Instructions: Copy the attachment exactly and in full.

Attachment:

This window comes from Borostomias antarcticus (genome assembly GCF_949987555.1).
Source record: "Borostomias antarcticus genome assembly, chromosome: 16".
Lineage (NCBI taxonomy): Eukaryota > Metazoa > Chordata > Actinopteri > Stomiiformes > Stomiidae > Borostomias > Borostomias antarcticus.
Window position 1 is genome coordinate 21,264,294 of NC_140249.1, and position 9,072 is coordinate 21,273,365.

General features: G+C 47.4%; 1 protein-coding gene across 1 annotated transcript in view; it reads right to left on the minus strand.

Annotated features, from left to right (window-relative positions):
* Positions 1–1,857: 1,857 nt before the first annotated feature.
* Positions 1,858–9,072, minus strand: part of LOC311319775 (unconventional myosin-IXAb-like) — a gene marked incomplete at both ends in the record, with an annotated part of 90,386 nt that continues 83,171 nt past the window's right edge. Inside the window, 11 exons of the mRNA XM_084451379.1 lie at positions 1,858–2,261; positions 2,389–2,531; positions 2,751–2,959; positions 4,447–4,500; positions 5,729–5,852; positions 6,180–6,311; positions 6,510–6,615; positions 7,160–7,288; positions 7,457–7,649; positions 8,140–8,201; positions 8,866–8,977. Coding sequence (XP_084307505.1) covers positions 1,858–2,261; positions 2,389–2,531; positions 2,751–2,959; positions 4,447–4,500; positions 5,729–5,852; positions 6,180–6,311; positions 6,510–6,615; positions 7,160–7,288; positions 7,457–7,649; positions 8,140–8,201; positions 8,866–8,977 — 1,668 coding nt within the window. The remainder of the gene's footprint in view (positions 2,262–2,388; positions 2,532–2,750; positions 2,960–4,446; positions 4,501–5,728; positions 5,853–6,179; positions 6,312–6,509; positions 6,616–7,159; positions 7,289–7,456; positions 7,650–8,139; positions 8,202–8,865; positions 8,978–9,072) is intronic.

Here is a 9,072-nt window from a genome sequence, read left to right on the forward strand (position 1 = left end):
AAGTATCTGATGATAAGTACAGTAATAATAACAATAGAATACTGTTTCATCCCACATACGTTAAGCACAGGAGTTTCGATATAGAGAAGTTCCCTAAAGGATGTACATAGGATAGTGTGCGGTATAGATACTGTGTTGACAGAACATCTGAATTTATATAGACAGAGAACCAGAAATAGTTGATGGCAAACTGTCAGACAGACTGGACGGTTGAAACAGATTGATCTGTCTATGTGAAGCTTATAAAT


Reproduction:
This window comes from Borostomias antarcticus (genome assembly GCF_949987555.1).
Source record: "Borostomias antarcticus genome assembly, chromosome: 16".
Lineage (NCBI taxonomy): Eukaryota > Metazoa > Chordata > Actinopteri > Stomiiformes > Stomiidae > Borostomias > Borostomias antarcticus.
Window position 1 is genome coordinate 21,264,294 of NC_140249.1, and position 9,072 is coordinate 21,273,365.

General features: G+C 47.4%; 1 protein-coding gene across 1 annotated transcript in view; it reads right to left on the minus strand.

Annotated features, from left to right (window-relative positions):
* Positions 1–1,857: 1,857 nt before the first annotated feature.
* Positions 1,858–9,072, minus strand: part of LOC311319775 (unconventional myosin-IXAb-like) — a gene marked incomplete at both ends in the record, with an annotated part of 90,386 nt that continues 83,171 nt past the window's right edge. Inside the window, 11 exons of the mRNA XM_084451379.1 lie at positions 1,858–2,261; positions 2,389–2,531; positions 2,751–2,959; positions 4,447–4,500; positions 5,729–5,852; positions 6,180–6,311; positions 6,510–6,615; positions 7,160–7,288; positions 7,457–7,649; positions 8,140–8,201; positions 8,866–8,977. Coding sequence (XP_084307505.1) covers positions 1,858–2,261; positions 2,389–2,531; positions 2,751–2,959; positions 4,447–4,500; positions 5,729–5,852; positions 6,180–6,311; positions 6,510–6,615; positions 7,160–7,288; positions 7,457–7,649; positions 8,140–8,201; positions 8,866–8,977 — 1,668 coding nt within the window. The remainder of the gene's footprint in view (positions 2,262–2,388; positions 2,532–2,750; positions 2,960–4,446; positions 4,501–5,728; positions 5,853–6,179; positions 6,312–6,509; positions 6,616–7,159; positions 7,289–7,456; positions 7,650–8,139; positions 8,202–8,865; positions 8,978–9,072) is intronic.

Here is a 9,072-nt window from a genome sequence, read left to right on the forward strand (position 1 = left end):
AAGTATCTGATGATAAGTACAGTAATAATAACAATAGAATACTGTTTCATCCCACATACGTTAAGCACAGGAGTTTCGATATAGAGAAGTTCCCTAAAGGATGTACATAGGATAGTGTGCGGTATAGATACTGTGTTGACAGAACATCTGAATTTATATAGACAGAGAACCAGAAATAGTTGATGGCAAACTGTCAGACAGACTGGACGGTTGAAACAGATTGATCTGTCTATGTGAAGCTTATAAAT